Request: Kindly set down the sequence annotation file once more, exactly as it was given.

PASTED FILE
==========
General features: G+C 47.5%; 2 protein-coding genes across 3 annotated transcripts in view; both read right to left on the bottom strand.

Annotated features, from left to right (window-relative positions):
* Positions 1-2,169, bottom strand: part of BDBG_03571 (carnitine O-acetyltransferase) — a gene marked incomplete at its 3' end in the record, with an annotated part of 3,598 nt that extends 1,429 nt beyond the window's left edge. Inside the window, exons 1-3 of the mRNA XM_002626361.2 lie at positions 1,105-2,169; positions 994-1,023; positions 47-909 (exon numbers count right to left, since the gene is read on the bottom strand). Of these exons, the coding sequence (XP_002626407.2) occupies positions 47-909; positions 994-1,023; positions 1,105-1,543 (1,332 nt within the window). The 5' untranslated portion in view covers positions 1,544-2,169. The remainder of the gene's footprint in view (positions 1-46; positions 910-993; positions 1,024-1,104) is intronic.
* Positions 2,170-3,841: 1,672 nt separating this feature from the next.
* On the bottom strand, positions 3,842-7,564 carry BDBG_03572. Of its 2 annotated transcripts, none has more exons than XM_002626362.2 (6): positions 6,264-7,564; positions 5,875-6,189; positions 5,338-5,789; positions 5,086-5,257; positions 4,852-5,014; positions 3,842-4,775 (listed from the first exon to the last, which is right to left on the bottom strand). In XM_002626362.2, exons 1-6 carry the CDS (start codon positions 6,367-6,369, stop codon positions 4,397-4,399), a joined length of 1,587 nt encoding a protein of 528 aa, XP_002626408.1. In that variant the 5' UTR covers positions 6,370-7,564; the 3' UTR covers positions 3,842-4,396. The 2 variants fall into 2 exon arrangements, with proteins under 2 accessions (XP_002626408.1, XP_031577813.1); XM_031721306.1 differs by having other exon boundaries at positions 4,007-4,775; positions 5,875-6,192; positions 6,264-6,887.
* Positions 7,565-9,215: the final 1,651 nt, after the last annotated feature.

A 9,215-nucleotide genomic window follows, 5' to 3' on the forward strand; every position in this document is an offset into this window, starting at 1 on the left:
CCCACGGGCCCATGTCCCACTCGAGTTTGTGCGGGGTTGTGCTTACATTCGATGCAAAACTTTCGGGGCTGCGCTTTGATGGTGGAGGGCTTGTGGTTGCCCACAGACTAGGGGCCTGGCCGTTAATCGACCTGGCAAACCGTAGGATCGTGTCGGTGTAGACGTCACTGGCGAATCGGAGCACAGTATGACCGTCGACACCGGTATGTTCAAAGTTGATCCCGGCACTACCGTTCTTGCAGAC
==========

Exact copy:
General features: G+C 47.5%; 2 protein-coding genes across 3 annotated transcripts in view; both read right to left on the bottom strand.

Annotated features, from left to right (window-relative positions):
* Positions 1-2,169, bottom strand: part of BDBG_03571 (carnitine O-acetyltransferase) — a gene marked incomplete at its 3' end in the record, with an annotated part of 3,598 nt that extends 1,429 nt beyond the window's left edge. Inside the window, exons 1-3 of the mRNA XM_002626361.2 lie at positions 1,105-2,169; positions 994-1,023; positions 47-909 (exon numbers count right to left, since the gene is read on the bottom strand). Of these exons, the coding sequence (XP_002626407.2) occupies positions 47-909; positions 994-1,023; positions 1,105-1,543 (1,332 nt within the window). The 5' untranslated portion in view covers positions 1,544-2,169. The remainder of the gene's footprint in view (positions 1-46; positions 910-993; positions 1,024-1,104) is intronic.
* Positions 2,170-3,841: 1,672 nt separating this feature from the next.
* On the bottom strand, positions 3,842-7,564 carry BDBG_03572. Of its 2 annotated transcripts, none has more exons than XM_002626362.2 (6): positions 6,264-7,564; positions 5,875-6,189; positions 5,338-5,789; positions 5,086-5,257; positions 4,852-5,014; positions 3,842-4,775 (listed from the first exon to the last, which is right to left on the bottom strand). In XM_002626362.2, exons 1-6 carry the CDS (start codon positions 6,367-6,369, stop codon positions 4,397-4,399), a joined length of 1,587 nt encoding a protein of 528 aa, XP_002626408.1. In that variant the 5' UTR covers positions 6,370-7,564; the 3' UTR covers positions 3,842-4,396. The 2 variants fall into 2 exon arrangements, with proteins under 2 accessions (XP_002626408.1, XP_031577813.1); XM_031721306.1 differs by having other exon boundaries at positions 4,007-4,775; positions 5,875-6,192; positions 6,264-6,887.
* Positions 7,565-9,215: the final 1,651 nt, after the last annotated feature.

A 9,215-nucleotide genomic window follows, 5' to 3' on the forward strand; every position in this document is an offset into this window, starting at 1 on the left:
CCCACGGGCCCATGTCCCACTCGAGTTTGTGCGGGGTTGTGCTTACATTCGATGCAAAACTTTCGGGGCTGCGCTTTGATGGTGGAGGGCTTGTGGTTGCCCACAGACTAGGGGCCTGGCCGTTAATCGACCTGGCAAACCGTAGGATCGTGTCGGTGTAGACGTCACTGGCGAATCGGAGCACAGTATGACCGTCGACACCGGTATGTTCAAAGTTGATCCCGGCACTACCGTTCTTGCAGAC